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Women & the American Civil War

A guide to primary and secondary sources on the topic of Women and the American Civil War, with a focus on women in Maryland.

What are Primary Sources?

Primary sources are usually defind as first hand information or data that is generated by witnesses or participants in past events.  Primary sources are characterized not by their format but rather by the information they convey and their relationship to the research question.  They include letters, diaries, journals, newspapers, photos and other immediate accounts. The interpretation and evaluation of these sources becomes the basis for research.  These materials are often located in the Special Collections of a library, rather than in the general collection. On this page, you will find some primary sources available to you about Women and the Civil War.

To learn more about primary sources, including how to cite sources, visit the tutorial, Research Using Primary Sources.

Examples of Relevant Primary Sources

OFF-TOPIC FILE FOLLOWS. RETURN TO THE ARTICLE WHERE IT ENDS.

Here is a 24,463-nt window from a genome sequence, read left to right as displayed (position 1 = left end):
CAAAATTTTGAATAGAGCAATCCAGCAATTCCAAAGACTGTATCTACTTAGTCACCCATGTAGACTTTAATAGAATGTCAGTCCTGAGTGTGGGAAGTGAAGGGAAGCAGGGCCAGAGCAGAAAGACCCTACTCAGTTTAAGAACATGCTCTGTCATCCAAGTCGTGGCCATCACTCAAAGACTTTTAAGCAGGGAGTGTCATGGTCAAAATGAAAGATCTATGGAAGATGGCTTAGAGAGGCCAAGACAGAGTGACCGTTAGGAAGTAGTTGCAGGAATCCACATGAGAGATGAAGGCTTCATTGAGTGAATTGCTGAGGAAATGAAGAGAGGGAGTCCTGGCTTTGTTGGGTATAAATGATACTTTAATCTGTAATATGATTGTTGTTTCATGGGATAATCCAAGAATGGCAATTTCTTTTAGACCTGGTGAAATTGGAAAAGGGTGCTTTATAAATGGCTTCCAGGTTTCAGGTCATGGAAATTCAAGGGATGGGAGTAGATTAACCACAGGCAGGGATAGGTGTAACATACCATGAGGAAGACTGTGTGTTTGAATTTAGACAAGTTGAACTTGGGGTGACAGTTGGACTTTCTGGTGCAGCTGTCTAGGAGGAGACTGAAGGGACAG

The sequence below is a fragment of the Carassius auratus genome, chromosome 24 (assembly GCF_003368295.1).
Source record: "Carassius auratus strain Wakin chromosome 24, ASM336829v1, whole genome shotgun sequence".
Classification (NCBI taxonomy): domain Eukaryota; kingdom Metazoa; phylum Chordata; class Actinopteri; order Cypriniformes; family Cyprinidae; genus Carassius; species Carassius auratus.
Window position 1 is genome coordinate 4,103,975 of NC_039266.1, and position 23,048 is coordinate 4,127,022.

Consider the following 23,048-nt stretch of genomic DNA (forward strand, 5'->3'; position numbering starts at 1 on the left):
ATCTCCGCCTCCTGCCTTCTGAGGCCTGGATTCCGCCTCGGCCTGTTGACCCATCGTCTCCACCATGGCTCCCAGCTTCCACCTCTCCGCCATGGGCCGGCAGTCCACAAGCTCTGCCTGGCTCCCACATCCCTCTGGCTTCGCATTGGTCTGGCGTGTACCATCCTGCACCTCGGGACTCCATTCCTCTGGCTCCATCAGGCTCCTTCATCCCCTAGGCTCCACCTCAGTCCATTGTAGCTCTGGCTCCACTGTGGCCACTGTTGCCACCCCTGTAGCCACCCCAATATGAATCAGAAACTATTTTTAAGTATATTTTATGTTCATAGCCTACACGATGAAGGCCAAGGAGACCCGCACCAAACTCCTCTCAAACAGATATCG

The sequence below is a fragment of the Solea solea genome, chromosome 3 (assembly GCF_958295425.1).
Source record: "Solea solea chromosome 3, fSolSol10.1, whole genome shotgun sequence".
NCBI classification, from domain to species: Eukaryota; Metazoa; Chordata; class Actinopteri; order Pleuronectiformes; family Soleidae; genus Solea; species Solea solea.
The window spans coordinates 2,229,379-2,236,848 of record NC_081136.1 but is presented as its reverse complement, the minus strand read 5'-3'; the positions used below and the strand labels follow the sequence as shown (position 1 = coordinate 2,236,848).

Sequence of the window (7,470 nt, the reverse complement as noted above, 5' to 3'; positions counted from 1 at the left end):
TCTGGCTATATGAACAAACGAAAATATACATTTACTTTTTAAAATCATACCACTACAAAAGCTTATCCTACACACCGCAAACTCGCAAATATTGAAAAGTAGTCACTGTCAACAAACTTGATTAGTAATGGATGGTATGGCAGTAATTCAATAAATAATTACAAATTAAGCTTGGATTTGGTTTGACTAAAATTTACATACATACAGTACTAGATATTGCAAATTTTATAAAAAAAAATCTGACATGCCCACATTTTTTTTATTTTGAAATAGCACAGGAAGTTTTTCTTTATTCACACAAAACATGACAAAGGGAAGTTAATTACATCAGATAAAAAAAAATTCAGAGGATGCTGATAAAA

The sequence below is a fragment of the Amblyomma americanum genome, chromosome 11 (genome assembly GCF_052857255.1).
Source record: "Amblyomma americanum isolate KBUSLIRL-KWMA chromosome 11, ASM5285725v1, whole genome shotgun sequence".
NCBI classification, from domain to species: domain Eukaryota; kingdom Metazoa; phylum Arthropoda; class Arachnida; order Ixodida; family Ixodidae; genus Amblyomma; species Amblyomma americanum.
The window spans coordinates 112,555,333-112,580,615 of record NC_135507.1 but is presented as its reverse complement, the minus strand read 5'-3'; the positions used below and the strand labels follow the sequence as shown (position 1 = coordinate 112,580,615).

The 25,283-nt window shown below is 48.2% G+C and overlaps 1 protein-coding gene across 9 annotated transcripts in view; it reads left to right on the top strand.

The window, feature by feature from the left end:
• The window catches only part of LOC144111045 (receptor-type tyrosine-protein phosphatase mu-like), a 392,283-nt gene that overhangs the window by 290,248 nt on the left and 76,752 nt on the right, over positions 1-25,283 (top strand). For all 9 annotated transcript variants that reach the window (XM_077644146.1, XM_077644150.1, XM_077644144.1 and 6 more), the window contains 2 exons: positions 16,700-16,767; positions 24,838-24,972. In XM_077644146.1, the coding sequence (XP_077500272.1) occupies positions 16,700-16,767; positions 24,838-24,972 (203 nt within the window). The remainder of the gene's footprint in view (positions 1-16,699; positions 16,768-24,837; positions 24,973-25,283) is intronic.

Archives and Manuscripts

Archives and manuscripts include unpublished diaries, correspondence, financial records, and other materials "created or received by a person, family, or ogranization, public or private, in the conduct of their affairs." (SAA glossary)  Click the link above to learn more about the specific Civil War-related archives and manuscripts sources available at the University of Maryland. 

Personal Narratives

Published personal narratives can also be considered primary sources.  To find personal narratives of the Civil War available at the University of Maryland, go to the library catalog, select "Subject Beginning With..." in the drop-down menu, and type in:

  • United States--History--Civil War, 1861-1865 -- Personal narratives

Historical newspapers are a rich primary source that can be used to investigate social and political information about the past. Click the link above to learn more about the specific Civil War-related historical newspapers and periodicials available at the University of Maryland. 

    For assistance locating other primary sources related to women and the Civil War, please visit the Maryland Room, or contact us with your specific questions.